Senior Dogs, Part I: The Signs Of An Aging Dog
As a dog ages, several changes may occur besides a greying muzzle. Senior dogs have more health concerns than younger dogs, but they can still make playful, loving companions.
Harmony Peraza, a veterinary technician and the study subject manager for the Texas A&M College of Veterinary Medicine & Biomedical Sciences’ Dog Aging Project, discusses the most common health conditions that may arise in a senior dog.
While there is some variation among breeds, a dog is typically considered a senior at 8 years old. Large dogs may age faster, becoming seniors as early as 6 or 7, while smaller dogs may not start showing signs of age until they are 9 or 10.
One of the most common concerns in senior dogs is arthritis, which can cause a dog to move stiffly and slowly and sometimes also gain weight because of decreased activity. Providing a soft surface to lay on and reducing exposure to the elements are easy ways to help a dog with arthritis stay comfortable.
“I also recommend reaching out to your dog’s veterinarian for suggestions of supplements and, in some cases, medications that can potentially help with the discomfort of arthritis,” Peraza said. “Aging doesn’t have to be painful for your dog.”
Many dogs also lose their hearing and vision as they age, but this does not mean that they can no longer live a full and happy life.
“If you notice that your older dog seems withdrawn, is sleeping deeper than usual, doesn’t come to you as readily when called, or seems lost and confused, these can be signs that he or she has lost some vision or hearing ability,” Peraza said.
Blind and deaf dogs are great at finding new ways to navigate and stay active, but they do need more patience and understanding from their owners.
“Even dogs that go blind can manage to get along very well,” Peraza said. “It is recommended to keep furniture or objects in the home and yard in familiar order for the dog. Rearrangement of items can be confusing and cause the dog to bump into the newly arranged items.”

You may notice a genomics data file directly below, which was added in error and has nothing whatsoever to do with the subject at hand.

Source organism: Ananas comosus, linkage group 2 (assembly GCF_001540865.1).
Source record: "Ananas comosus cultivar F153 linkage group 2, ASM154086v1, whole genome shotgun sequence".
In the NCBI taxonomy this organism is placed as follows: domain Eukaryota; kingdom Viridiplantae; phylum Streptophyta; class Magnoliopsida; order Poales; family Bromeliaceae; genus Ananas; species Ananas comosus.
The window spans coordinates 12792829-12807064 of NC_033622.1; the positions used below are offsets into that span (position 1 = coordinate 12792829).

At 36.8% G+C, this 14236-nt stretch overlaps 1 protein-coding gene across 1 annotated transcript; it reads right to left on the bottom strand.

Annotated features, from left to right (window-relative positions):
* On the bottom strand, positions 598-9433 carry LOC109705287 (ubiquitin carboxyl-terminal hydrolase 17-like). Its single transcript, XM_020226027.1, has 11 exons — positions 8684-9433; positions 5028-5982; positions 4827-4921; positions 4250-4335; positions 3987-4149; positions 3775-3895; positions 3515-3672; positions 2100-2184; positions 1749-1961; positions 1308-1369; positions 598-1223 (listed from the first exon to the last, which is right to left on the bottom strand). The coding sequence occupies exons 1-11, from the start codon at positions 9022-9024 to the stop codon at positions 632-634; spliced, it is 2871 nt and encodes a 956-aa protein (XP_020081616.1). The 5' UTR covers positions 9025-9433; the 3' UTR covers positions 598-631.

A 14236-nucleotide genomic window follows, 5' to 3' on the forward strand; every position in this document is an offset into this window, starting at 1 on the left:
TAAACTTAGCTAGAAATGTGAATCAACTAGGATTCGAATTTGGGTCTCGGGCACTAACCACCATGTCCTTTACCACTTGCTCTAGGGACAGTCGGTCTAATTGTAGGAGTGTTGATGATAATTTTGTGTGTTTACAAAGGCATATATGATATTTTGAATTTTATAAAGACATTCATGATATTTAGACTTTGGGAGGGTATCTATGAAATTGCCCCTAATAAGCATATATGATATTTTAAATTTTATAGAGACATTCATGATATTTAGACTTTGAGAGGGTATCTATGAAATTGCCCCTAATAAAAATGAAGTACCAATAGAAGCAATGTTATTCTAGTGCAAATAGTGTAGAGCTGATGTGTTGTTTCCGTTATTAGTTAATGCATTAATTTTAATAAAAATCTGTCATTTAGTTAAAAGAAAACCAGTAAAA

Dogs have an increased risk for cancer as they age, as well as “wear” on important organs like the heart and kidneys. If a senior dog has increased panting, decreased activity, vomiting, diarrhea, or a change in appetite, thirst, or the frequency of urination, it should be seen by a veterinarian, as these can be symptoms of heart and kidney problems.
Pet owners can help prevent heart and kidney problems in senior dogs by keeping up with oral hygiene.
“A red gum line and tartar build up on a dog’s teeth indicate bacteria or infection within the mouth,” Peraza said. “Bacteria is shed into the bloodstream and directly affects the health of the pet’s heart and kidneys. Dental disease is much more than just smelly breath and yucky looking teeth.”
Beyond physical changes, an aging dog may also develop dementia, causing it to act withdrawn or confused.
“Keeping a dog engaged through play and training activities may help keep its brain healthy and sharp,” Peraza said. “Additionally, your veterinarian can recommend special foods and supplements that, in some cases, may help delay or minimize the onset of senility.”
Finally, it may be common to find an older dog napping, but a dog that suddenly becomes less active should be evaluated by a veterinarian. While some laziness is expected from a dog that has lived a long, active life, excessive sedentary behavior could indicate health problems.
Even though dogs may develop health conditions as they age, they can still make great pets and live well past the point of becoming seniors. Saying goodbye is one of the hardest parts of dog ownership, but researchers across the U.S. are taking some of the first steps toward extending the lifespans of our canine companions.
“We all want to help our companion dogs live long and well,” said Dr. Kate Creevy, CVM associate professor. “To accomplish this, a better understanding of the aging process in dogs is needed. The Dog Aging Project brings together a community of dogs, owners, veterinarians, researchers, and volunteers to advance this understanding.”
This project seeks to understand how genes, lifestyle, and environment influence lifespan and healthspan, the period of life spent free from disease. It will enroll 10,000 companion dogs and their owners from across the U.S. Learn more at dogagingproject.org.
Pet Talk is a service of the College of Veterinary Medicine & Biomedical Sciences, Texas A&M University.